Recalling the problems of 2006, Welbanks says there were some hybrids that had tight husk covers that encased the ears in a moist environment, producing ideal conditions for ear mould growth. As seed companies and farmers make adjustments in the wake of 2006, researchers continue to make progress on improving resistance for future varieties.

Dr. Lana Reid, corn breeder with Agriculture and Agri-Food Canada in Ottawa, says nine inbreds with improved resistance have been released from the program.

These ear rot inbreds have allowed AAFC researchers and others in many different countries to make scientific advances in studying ear rot in corn. The work also continues to develop resistant hybrids with high yields.

“Part of the problem has always been breaking that resistance/yield barrier, and the two latest (inbreds) have quite good yield in combination with another inbred to produce a decent hybrid,” says Reid. “Some of the inbreds we have released have become the resistance check inbreds around the world now. So we’ve got higher levels of resistance than what we’ve ever had before.”

Reid says it’s an extremely difficult process to develop resistance because the interaction between the pathogens and the host is complicated.

There are also many genes involved. What’s more, environmental conditions are adding further complications.
“With the changes we’re seeing in longer, hotter summers, we’re also seeing a change in the dynamics of what Fusarium species are out there,” says Reid. As a result, material that may have shown good resistance in recent years may not be suitable for future conditions. While a quick and easy fix for Gib ear rot is lacking, farmers do have some management strategies to help minimize the risk. Both Welbanks and Harwood recommend planting a mix of hybrids.

Welbanks says growing an earlier maturing hybrid or planting different maturities can help spread out the important flowering times of the crop. “If there are disease spores during a certain week in July, when pollination occurs, if you have an early hybrid you might miss it,” says Welbanks.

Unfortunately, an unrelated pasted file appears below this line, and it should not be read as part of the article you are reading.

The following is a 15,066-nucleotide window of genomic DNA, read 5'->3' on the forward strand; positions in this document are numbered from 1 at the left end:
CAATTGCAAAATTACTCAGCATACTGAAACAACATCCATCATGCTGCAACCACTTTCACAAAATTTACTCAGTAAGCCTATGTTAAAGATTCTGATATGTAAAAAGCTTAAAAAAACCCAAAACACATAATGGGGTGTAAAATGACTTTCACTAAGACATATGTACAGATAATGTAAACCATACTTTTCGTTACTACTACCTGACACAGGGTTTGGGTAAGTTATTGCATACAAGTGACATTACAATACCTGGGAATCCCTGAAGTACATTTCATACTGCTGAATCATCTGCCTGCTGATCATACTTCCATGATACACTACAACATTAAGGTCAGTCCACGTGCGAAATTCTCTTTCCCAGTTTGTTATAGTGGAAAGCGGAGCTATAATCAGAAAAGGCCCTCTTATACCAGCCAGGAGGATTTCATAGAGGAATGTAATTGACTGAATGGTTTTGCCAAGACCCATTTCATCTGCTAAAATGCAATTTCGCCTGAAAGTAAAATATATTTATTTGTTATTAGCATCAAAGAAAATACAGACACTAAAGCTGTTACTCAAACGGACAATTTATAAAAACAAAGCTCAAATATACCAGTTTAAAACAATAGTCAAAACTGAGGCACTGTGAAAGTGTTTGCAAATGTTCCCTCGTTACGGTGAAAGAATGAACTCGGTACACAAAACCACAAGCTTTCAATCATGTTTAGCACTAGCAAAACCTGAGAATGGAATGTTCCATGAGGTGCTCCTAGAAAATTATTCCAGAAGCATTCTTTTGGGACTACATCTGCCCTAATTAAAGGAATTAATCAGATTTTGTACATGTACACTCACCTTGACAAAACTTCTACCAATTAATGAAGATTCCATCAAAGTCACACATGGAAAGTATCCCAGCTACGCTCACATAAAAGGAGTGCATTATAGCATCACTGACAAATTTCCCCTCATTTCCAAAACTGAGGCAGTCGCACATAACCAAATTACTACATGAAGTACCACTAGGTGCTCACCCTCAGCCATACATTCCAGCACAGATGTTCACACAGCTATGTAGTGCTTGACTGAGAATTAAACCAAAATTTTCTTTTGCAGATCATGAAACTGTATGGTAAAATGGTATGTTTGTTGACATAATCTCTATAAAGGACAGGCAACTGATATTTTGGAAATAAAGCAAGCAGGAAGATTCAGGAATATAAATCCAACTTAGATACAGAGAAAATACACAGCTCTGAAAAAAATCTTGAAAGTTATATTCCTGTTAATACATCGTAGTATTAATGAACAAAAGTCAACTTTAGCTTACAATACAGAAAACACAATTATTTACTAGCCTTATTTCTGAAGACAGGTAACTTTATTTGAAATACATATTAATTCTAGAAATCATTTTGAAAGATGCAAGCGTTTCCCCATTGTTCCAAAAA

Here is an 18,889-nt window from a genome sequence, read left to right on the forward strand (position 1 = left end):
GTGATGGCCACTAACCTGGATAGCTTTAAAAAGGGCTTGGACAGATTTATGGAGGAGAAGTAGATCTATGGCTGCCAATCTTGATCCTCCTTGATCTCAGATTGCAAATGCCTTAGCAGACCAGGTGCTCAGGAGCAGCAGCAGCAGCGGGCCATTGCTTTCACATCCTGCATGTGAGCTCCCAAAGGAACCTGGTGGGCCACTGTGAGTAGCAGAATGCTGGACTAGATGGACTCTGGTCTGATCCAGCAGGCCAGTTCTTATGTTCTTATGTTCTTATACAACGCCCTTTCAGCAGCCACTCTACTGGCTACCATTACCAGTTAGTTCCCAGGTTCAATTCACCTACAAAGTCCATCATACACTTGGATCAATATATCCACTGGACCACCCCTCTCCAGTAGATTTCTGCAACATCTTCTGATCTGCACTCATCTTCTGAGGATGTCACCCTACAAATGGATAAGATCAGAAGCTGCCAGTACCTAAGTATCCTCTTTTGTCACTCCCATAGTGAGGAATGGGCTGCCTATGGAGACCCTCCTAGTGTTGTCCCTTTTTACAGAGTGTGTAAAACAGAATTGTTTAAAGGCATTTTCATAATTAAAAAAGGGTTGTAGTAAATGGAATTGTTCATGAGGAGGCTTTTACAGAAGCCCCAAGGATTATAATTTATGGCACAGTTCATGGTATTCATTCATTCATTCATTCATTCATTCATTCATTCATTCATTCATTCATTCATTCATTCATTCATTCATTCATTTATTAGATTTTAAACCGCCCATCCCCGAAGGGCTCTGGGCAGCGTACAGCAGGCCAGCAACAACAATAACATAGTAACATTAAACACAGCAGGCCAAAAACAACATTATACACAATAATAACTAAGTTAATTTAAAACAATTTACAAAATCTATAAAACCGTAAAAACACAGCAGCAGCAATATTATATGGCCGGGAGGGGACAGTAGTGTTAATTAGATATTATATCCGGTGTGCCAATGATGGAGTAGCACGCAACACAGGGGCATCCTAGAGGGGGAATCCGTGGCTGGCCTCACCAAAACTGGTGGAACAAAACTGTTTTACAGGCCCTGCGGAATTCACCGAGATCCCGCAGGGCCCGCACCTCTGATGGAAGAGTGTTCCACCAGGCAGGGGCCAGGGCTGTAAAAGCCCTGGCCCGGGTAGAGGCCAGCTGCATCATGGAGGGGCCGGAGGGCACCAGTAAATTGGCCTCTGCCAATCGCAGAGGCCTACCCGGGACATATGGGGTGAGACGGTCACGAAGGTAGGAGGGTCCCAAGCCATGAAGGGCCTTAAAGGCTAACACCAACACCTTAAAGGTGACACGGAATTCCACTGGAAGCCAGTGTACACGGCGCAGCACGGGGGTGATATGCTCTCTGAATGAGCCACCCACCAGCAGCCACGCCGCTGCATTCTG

“If you have a 200- to 300-split in heat units in your maturities, then you know the germplasm is going to be a little bit different and your flowering dates are going to be different.”

In addition to a mix of hybrids, Harwood says insect protection is another consideration. Western bean cutworm, a relatively new pest to Ontario, has been observed in pockets where gibberella ear rots have occurred. “The insect damages the ear and forms an entry point, but as well those insects create a moist, microclimate where they’re feeding, and it just allows an environment for the pathogen to reproduce,” adds Harwood.

Tenuta agrees, saying growers concerned about Gib ear rot need to look at other factors besides high yields when selecting corn hybrids.

Depending on the end market or agronomic practices, he suggests choosing a hybrid with a high rating for Gib ear rot. “If you’re a livestock producer, a hog producer, somebody who is growing corn on corn, has higher residue levels or plants higher populations, narrower rows… all of those factors could increase your risk to ear moulds,” he says.

The use of fungicides is another area that is showing signs of progress.

Tenuta says research at the University of Guelph, Ridgetown Campus, is focused on applying fungicides on the ears during silking to reduce the development of gibberella and Fusarium ear moulds. “There has been promising research that shows that it is a potential tool that could be used,” says Tenuta.

As with other potential crop threats, identification is a key piece of the strategy to manage Gib ear rot.
Tenuta also says that Diplodia, which produces a white, mouldy growth on the ear – but does not produce a toxin – could potentially be confused for gibberella ear rot.

He says a hybrid with a high rating for gibberella may not protect the crop from some of these other diseases.